Was Phoebe a deaconess? In Romans 16:1, Phoebe is described as a diakonon of the church at Rome. This may either be transliterated, "deaconess"; or translated, "servant" (in a generic sense). Appeals to grammar will not solve this conundrum. It is purely a matter of theology--not grammar.
what OTHER references to we have of female deacons or servants. At best we can say that it's rare.
again would it be a hardship for Christians for that to remain the standard?

Originally Posted by pjohns View Post
May baptism include pouring and/or sprinkling? The problem here is twofold: (1) Paul referred to baptism as "a burial with Christ"; and (2) the verb, baptizo--which is transliterated as "baptize"--means to immerse, according to all the Greek-English lexicons that I have seen.
is this really that important,
frankly none of the things you've mentioned here will send anyone to hell or heaven if folks disagree on them.
they aren't really central doctrines.
they are 2nd or even 3rd tier by my estimation.

Originally Posted by pjohns View Post
These are just a few of the doctrinal questions to which I refer.

But I think that it would be much better for each person to come to a conclusion individually, as regarding these (and other) matters...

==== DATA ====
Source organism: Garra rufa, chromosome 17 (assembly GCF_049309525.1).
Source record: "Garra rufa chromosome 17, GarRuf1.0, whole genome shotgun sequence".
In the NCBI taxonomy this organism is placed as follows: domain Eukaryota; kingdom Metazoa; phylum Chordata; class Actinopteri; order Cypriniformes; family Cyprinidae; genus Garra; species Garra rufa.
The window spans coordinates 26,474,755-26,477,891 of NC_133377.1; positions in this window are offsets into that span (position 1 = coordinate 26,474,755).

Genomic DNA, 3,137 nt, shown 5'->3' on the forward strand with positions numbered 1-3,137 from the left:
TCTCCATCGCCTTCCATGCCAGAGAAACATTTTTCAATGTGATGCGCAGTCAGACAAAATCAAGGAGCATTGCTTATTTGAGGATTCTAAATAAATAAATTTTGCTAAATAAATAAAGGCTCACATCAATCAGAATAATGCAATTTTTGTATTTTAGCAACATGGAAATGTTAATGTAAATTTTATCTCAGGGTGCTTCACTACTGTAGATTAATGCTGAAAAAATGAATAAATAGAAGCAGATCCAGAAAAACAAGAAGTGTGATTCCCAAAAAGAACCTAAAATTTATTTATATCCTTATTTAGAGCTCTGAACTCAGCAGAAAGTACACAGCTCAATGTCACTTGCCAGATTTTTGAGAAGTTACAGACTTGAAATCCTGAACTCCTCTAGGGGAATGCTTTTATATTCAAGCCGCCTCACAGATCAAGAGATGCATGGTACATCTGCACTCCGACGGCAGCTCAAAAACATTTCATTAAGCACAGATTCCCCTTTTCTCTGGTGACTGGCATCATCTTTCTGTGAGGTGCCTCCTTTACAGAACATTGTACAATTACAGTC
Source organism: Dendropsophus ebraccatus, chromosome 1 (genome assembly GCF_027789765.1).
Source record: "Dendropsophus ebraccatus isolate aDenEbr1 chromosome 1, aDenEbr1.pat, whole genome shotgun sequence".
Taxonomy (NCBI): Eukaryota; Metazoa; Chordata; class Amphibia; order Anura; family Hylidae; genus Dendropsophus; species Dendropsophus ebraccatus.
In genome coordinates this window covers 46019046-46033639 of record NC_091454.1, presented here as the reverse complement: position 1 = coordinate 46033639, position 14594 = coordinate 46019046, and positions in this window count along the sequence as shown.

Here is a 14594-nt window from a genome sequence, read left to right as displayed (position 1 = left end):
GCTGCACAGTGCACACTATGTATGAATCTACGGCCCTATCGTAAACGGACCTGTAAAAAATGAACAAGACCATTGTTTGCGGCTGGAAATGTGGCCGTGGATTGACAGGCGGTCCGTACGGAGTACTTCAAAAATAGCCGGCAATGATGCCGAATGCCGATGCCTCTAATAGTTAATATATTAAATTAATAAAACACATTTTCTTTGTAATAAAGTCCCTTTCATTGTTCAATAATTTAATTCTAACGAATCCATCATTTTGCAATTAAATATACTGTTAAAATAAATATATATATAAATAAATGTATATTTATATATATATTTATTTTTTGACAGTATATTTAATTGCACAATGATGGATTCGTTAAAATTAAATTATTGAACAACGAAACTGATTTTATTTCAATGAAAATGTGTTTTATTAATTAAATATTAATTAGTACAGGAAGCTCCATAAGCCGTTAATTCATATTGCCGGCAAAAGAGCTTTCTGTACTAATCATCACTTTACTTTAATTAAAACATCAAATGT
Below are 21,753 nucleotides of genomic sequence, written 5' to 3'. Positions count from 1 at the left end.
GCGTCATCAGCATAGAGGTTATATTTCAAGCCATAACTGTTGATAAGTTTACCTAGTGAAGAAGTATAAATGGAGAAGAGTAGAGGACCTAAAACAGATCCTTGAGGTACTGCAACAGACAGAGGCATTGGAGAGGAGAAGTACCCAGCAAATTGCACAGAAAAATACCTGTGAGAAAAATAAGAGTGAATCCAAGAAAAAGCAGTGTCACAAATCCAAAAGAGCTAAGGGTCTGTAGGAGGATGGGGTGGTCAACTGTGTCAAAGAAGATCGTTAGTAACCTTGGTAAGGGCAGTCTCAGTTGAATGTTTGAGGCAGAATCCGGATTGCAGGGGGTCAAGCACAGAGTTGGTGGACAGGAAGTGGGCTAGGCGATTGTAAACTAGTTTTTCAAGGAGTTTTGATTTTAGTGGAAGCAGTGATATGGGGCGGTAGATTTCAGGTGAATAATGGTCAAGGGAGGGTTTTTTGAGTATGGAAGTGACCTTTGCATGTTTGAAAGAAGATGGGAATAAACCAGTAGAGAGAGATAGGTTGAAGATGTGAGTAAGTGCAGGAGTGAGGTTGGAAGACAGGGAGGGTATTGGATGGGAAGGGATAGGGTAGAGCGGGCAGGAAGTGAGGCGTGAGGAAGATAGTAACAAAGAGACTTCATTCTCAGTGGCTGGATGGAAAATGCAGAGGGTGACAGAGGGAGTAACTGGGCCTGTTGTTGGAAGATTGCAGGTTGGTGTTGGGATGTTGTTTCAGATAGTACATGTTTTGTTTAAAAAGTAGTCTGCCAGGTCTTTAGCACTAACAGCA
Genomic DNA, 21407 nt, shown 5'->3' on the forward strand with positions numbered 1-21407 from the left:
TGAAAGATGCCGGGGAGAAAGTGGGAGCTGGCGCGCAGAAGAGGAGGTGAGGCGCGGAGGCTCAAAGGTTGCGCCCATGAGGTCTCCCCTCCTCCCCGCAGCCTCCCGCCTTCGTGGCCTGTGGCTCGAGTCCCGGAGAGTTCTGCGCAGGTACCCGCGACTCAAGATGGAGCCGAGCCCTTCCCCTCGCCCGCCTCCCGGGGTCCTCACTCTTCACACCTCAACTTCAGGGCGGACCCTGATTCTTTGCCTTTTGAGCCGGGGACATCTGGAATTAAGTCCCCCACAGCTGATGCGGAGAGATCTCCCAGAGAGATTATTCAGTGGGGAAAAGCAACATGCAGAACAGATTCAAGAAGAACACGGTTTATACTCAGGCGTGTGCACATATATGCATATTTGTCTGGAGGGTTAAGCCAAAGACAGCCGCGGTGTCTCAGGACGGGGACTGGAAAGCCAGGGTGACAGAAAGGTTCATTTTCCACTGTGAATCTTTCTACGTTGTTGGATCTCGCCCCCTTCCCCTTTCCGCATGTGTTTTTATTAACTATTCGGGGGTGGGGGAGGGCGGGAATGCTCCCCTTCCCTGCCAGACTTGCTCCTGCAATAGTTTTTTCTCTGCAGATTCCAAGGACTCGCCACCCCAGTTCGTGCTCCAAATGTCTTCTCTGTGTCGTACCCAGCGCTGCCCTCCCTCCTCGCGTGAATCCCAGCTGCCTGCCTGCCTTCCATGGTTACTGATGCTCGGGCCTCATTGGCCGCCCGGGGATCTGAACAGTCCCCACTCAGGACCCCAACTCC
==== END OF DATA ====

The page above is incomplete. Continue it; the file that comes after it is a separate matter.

people will come to there own conclusions no matter what. But here's something else. i believe a PEW POLL asked a boat load of Christians, all over 45 years old, if they had ever read the bible from front to back in their life. less than 15% answered yes.
so if the Church doesn't adhere to and TELL them about certain doctrines some of them wouldn't even know.

Of Course it's better if people study for themselves about the various doctrines and honestly came to theire own views. but sadly many won't even pick up the Bible , or read commentaries or articles at all.

But i find that sometime even when the Bible is crystal CLEAR on some issues some people would rather hold to their own views than submit themselves to clear teaching of the text. And say that GOD agrees with them no matter what the Bible says.
Hope is the dream of the waking man.

For there is hope of a tree, if it be cut down, that it will sprout again, and that the tender branch thereof will not cease.